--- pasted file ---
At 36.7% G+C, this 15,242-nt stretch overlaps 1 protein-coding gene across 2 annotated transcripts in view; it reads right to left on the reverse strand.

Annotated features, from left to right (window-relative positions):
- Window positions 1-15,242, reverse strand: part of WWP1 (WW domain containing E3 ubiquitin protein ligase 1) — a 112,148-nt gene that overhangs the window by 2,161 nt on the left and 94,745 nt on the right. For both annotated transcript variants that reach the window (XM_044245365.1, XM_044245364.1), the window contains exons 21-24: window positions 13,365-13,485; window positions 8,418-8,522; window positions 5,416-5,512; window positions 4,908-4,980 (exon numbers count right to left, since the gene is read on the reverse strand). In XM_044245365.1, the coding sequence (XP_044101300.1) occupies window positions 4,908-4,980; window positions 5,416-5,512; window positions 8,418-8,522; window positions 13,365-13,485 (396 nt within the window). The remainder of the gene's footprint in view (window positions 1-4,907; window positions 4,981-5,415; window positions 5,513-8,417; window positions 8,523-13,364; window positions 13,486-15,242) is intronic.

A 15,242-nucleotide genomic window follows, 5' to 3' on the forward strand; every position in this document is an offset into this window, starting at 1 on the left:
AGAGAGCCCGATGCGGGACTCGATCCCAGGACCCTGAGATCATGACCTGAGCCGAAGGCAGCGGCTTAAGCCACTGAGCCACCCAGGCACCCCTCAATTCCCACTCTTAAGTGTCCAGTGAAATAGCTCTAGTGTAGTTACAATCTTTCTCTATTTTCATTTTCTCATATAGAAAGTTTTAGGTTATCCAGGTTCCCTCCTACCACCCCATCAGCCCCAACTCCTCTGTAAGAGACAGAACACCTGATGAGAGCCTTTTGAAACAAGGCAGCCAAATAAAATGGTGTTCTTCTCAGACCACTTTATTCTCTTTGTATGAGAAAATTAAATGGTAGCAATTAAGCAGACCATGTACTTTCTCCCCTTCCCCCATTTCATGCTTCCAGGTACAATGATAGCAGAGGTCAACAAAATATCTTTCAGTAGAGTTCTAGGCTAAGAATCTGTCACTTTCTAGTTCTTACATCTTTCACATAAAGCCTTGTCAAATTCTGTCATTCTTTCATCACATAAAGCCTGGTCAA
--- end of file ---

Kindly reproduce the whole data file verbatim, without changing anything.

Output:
At 36.7% G+C, this 15,242-nt stretch overlaps 1 protein-coding gene across 2 annotated transcripts in view; it reads right to left on the reverse strand.

Annotated features, from left to right (window-relative positions):
- Window positions 1-15,242, reverse strand: part of WWP1 (WW domain containing E3 ubiquitin protein ligase 1) — a 112,148-nt gene that overhangs the window by 2,161 nt on the left and 94,745 nt on the right. For both annotated transcript variants that reach the window (XM_044245365.1, XM_044245364.1), the window contains exons 21-24: window positions 13,365-13,485; window positions 8,418-8,522; window positions 5,416-5,512; window positions 4,908-4,980 (exon numbers count right to left, since the gene is read on the reverse strand). In XM_044245365.1, the coding sequence (XP_044101300.1) occupies window positions 4,908-4,980; window positions 5,416-5,512; window positions 8,418-8,522; window positions 13,365-13,485 (396 nt within the window). The remainder of the gene's footprint in view (window positions 1-4,907; window positions 4,981-5,415; window positions 5,513-8,417; window positions 8,523-13,364; window positions 13,486-15,242) is intronic.

A 15,242-nucleotide genomic window follows, 5' to 3' on the forward strand; every position in this document is an offset into this window, starting at 1 on the left:
AGAGAGCCCGATGCGGGACTCGATCCCAGGACCCTGAGATCATGACCTGAGCCGAAGGCAGCGGCTTAAGCCACTGAGCCACCCAGGCACCCCTCAATTCCCACTCTTAAGTGTCCAGTGAAATAGCTCTAGTGTAGTTACAATCTTTCTCTATTTTCATTTTCTCATATAGAAAGTTTTAGGTTATCCAGGTTCCCTCCTACCACCCCATCAGCCCCAACTCCTCTGTAAGAGACAGAACACCTGATGAGAGCCTTTTGAAACAAGGCAGCCAAATAAAATGGTGTTCTTCTCAGACCACTTTATTCTCTTTGTATGAGAAAATTAAATGGTAGCAATTAAGCAGACCATGTACTTTCTCCCCTTCCCCCATTTCATGCTTCCAGGTACAATGATAGCAGAGGTCAACAAAATATCTTTCAGTAGAGTTCTAGGCTAAGAATCTGTCACTTTCTAGTTCTTACATCTTTCACATAAAGCCTTGTCAAATTCTGTCATTCTTTCATCACATAAAGCCTGGTCAA